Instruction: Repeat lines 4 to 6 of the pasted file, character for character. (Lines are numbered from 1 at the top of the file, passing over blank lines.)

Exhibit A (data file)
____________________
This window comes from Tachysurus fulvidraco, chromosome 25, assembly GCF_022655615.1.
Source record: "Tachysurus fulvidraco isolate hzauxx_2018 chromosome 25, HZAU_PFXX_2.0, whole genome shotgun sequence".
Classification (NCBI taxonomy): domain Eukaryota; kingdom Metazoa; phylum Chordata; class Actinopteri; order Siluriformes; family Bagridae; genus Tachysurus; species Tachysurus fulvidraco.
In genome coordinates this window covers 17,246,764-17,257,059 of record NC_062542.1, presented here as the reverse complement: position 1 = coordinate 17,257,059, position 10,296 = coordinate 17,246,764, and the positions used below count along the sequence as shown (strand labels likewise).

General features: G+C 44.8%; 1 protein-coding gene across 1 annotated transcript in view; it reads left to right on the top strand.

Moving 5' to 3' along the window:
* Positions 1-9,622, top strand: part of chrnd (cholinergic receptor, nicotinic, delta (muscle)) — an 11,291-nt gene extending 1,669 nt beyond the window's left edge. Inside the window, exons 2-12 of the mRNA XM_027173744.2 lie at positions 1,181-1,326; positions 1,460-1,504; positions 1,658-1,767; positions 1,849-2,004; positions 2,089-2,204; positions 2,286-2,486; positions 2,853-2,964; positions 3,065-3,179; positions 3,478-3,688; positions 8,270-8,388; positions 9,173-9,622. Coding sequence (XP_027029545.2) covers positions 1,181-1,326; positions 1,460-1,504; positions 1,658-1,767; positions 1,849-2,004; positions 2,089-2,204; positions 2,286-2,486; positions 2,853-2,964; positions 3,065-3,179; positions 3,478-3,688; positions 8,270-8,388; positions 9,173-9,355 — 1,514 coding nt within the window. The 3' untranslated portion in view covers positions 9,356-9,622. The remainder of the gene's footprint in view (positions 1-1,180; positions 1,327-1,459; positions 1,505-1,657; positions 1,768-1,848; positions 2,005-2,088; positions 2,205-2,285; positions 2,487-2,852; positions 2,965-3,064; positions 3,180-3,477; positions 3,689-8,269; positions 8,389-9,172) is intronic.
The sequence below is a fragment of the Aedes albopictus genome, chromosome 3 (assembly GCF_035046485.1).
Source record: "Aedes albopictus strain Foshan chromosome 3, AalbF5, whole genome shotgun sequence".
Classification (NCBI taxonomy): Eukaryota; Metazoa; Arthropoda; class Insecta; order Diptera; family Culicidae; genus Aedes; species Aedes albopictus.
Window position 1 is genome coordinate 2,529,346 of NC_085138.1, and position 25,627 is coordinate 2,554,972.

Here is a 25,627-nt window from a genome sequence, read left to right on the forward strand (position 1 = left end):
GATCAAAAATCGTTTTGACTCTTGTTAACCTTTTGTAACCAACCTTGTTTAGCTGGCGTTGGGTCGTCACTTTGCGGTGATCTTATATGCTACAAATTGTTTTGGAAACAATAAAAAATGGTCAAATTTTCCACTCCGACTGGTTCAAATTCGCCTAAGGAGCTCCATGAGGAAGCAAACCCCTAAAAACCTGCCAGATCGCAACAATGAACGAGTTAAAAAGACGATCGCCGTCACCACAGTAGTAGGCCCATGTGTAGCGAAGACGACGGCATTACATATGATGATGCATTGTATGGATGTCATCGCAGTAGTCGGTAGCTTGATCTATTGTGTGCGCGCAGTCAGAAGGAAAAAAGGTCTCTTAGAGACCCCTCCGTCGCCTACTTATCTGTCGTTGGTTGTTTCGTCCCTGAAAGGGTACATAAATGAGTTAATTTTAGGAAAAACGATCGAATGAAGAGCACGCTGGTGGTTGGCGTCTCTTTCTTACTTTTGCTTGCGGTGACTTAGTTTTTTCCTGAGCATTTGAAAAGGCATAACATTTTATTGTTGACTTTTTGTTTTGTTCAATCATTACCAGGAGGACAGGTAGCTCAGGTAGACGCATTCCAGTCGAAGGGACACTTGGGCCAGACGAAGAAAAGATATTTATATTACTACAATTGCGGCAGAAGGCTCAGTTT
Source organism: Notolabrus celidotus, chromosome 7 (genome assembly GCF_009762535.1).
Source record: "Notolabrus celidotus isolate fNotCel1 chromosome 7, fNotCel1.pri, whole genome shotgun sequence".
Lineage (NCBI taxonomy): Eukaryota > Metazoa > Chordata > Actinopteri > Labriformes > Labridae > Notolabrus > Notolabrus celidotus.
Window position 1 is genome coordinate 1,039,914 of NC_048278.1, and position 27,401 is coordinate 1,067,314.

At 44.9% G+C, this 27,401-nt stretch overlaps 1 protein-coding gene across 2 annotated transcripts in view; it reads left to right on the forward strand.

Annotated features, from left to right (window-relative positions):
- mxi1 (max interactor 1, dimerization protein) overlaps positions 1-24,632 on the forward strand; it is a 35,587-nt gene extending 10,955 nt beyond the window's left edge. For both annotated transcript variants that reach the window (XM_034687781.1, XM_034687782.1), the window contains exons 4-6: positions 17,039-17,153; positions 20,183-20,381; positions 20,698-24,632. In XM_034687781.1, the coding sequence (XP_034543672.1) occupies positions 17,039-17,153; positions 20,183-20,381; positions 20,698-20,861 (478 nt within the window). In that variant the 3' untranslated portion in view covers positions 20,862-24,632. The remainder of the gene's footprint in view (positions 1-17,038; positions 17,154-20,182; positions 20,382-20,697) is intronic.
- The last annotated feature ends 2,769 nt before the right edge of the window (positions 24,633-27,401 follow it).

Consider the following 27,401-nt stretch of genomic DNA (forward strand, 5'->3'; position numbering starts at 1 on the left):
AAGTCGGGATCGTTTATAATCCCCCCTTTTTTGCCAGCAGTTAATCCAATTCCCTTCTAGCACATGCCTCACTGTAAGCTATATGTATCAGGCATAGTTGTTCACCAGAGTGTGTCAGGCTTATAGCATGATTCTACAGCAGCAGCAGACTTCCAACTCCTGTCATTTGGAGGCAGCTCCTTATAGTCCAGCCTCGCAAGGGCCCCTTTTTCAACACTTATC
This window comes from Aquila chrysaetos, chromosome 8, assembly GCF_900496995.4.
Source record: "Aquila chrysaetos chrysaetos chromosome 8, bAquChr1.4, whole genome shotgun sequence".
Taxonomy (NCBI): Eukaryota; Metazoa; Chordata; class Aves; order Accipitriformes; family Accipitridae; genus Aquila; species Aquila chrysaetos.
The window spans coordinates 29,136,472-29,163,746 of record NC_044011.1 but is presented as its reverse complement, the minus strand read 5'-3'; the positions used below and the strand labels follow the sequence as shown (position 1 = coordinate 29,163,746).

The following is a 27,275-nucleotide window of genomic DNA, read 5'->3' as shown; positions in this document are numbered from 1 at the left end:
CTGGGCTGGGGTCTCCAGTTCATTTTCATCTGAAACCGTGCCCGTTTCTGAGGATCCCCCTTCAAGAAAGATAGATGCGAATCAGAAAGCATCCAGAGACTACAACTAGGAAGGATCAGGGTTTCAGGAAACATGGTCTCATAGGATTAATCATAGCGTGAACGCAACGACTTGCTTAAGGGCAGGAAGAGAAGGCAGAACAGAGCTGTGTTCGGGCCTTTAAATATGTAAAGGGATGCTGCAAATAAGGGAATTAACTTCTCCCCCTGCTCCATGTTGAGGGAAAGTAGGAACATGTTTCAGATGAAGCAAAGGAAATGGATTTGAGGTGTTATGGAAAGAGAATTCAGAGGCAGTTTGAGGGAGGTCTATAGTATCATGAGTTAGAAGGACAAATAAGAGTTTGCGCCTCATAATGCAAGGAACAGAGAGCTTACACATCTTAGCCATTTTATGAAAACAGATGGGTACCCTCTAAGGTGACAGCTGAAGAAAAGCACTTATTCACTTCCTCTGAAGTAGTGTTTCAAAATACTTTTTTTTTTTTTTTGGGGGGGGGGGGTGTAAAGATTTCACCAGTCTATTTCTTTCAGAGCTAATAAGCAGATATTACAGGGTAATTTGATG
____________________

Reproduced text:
In genome coordinates this window covers 17,246,764-17,257,059 of record NC_062542.1, presented here as the reverse complement: position 1 = coordinate 17,257,059, position 10,296 = coordinate 17,246,764, and the positions used below count along the sequence as shown (strand labels likewise).

General features: G+C 44.8%; 1 protein-coding gene across 1 annotated transcript in view; it reads left to right on the top strand.

Moving 5' to 3' along the window: